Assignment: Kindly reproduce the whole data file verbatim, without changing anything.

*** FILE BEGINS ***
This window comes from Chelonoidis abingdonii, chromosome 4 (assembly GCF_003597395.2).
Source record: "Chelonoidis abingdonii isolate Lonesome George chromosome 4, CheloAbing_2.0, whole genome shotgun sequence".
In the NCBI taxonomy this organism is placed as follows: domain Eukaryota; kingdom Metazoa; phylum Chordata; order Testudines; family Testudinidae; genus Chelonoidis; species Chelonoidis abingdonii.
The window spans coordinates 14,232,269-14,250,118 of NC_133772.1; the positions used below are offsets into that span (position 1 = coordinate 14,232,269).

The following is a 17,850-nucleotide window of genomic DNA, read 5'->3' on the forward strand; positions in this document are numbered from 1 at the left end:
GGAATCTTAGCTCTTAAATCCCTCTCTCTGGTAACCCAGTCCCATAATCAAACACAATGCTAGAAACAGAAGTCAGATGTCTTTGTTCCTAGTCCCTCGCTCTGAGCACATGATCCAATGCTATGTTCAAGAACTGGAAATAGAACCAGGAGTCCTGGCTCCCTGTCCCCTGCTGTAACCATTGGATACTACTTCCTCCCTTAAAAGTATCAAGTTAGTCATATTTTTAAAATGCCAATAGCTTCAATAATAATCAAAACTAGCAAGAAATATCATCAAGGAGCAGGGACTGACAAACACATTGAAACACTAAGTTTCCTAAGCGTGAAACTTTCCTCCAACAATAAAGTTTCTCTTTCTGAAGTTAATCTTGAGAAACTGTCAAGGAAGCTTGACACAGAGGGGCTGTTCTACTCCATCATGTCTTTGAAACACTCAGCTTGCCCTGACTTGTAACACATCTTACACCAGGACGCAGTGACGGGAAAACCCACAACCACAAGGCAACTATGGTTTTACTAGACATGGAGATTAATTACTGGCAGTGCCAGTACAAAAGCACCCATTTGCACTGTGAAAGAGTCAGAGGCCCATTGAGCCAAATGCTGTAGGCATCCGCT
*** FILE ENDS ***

This window comes from Chelonoidis abingdonii, chromosome 4 (assembly GCF_003597395.2).
Source record: "Chelonoidis abingdonii isolate Lonesome George chromosome 4, CheloAbing_2.0, whole genome shotgun sequence".
In the NCBI taxonomy this organism is placed as follows: domain Eukaryota; kingdom Metazoa; phylum Chordata; order Testudines; family Testudinidae; genus Chelonoidis; species Chelonoidis abingdonii.
The window spans coordinates 14,232,269-14,250,118 of NC_133772.1; the positions used below are offsets into that span (position 1 = coordinate 14,232,269).

The following is a 17,850-nucleotide window of genomic DNA, read 5'->3' on the forward strand; positions in this document are numbered from 1 at the left end:
GGAATCTTAGCTCTTAAATCCCTCTCTCTGGTAACCCAGTCCCATAATCAAACACAATGCTAGAAACAGAAGTCAGATGTCTTTGTTCCTAGTCCCTCGCTCTGAGCACATGATCCAATGCTATGTTCAAGAACTGGAAATAGAACCAGGAGTCCTGGCTCCCTGTCCCCTGCTGTAACCATTGGATACTACTTCCTCCCTTAAAAGTATCAAGTTAGTCATATTTTTAAAATGCCAATAGCTTCAATAATAATCAAAACTAGCAAGAAATATCATCAAGGAGCAGGGACTGACAAACACATTGAAACACTAAGTTTCCTAAGCGTGAAACTTTCCTCCAACAATAAAGTTTCTCTTTCTGAAGTTAATCTTGAGAAACTGTCAAGGAAGCTTGACACAGAGGGGCTGTTCTACTCCATCATGTCTTTGAAACACTCAGCTTGCCCTGACTTGTAACACATCTTACACCAGGACGCAGTGACGGGAAAACCCACAACCACAAGGCAACTATGGTTTTACTAGACATGGAGATTAATTACTGGCAGTGCCAGTACAAAAGCACCCATTTGCACTGTGAAAGAGTCAGAGGCCCATTGAGCCAAATGCTGTAGGCATCCGCT